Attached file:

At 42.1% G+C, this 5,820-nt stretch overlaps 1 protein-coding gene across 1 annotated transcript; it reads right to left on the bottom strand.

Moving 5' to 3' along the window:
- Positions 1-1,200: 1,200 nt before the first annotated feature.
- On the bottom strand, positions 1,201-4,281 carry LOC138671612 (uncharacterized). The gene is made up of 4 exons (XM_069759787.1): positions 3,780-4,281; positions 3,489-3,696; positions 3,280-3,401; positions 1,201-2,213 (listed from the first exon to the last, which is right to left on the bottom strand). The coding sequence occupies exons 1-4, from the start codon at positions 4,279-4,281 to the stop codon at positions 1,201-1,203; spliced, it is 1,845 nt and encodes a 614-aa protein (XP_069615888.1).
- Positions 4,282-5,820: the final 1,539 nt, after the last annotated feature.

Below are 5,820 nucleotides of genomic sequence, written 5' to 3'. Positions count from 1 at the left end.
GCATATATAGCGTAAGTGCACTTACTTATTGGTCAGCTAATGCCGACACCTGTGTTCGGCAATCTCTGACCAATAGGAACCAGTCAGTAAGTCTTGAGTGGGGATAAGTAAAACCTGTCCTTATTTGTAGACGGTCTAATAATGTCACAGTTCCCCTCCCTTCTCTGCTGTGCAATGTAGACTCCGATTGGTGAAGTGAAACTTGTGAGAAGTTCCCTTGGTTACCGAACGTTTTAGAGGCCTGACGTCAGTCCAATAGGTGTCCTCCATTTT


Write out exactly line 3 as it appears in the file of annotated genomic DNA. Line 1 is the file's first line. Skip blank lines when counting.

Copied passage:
- Positions 1-1,200: 1,200 nt before the first annotated feature.